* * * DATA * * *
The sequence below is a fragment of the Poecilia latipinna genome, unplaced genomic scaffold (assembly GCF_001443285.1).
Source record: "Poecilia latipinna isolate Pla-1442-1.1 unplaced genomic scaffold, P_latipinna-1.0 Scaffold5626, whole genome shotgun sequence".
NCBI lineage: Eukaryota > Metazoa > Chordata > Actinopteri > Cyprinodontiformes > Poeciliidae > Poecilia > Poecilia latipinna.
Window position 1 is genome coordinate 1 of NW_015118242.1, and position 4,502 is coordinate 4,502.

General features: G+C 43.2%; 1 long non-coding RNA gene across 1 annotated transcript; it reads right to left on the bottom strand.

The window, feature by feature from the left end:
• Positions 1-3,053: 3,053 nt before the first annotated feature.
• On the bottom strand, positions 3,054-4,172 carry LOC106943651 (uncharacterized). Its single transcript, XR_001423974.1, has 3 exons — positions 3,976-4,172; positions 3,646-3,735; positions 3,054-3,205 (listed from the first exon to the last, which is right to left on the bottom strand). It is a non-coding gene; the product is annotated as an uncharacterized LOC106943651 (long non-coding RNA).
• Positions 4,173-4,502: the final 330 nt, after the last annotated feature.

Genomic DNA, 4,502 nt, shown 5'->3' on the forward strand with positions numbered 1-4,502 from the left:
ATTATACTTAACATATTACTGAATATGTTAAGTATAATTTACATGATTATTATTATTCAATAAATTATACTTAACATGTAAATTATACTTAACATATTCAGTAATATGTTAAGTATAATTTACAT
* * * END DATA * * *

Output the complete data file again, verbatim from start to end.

The sequence below is a fragment of the Poecilia latipinna genome, unplaced genomic scaffold (assembly GCF_001443285.1).
Source record: "Poecilia latipinna isolate Pla-1442-1.1 unplaced genomic scaffold, P_latipinna-1.0 Scaffold5626, whole genome shotgun sequence".
NCBI lineage: Eukaryota > Metazoa > Chordata > Actinopteri > Cyprinodontiformes > Poeciliidae > Poecilia > Poecilia latipinna.
Window position 1 is genome coordinate 1 of NW_015118242.1, and position 4,502 is coordinate 4,502.

General features: G+C 43.2%; 1 long non-coding RNA gene across 1 annotated transcript; it reads right to left on the bottom strand.

The window, feature by feature from the left end:
• Positions 1-3,053: 3,053 nt before the first annotated feature.
• On the bottom strand, positions 3,054-4,172 carry LOC106943651 (uncharacterized). Its single transcript, XR_001423974.1, has 3 exons — positions 3,976-4,172; positions 3,646-3,735; positions 3,054-3,205 (listed from the first exon to the last, which is right to left on the bottom strand). It is a non-coding gene; the product is annotated as an uncharacterized LOC106943651 (long non-coding RNA).
• Positions 4,173-4,502: the final 330 nt, after the last annotated feature.

Genomic DNA, 4,502 nt, shown 5'->3' on the forward strand with positions numbered 1-4,502 from the left:
ATTATACTTAACATATTACTGAATATGTTAAGTATAATTTACATGATTATTATTATTCAATAAATTATACTTAACATGTAAATTATACTTAACATATTCAGTAATATGTTAAGTATAATTTACAT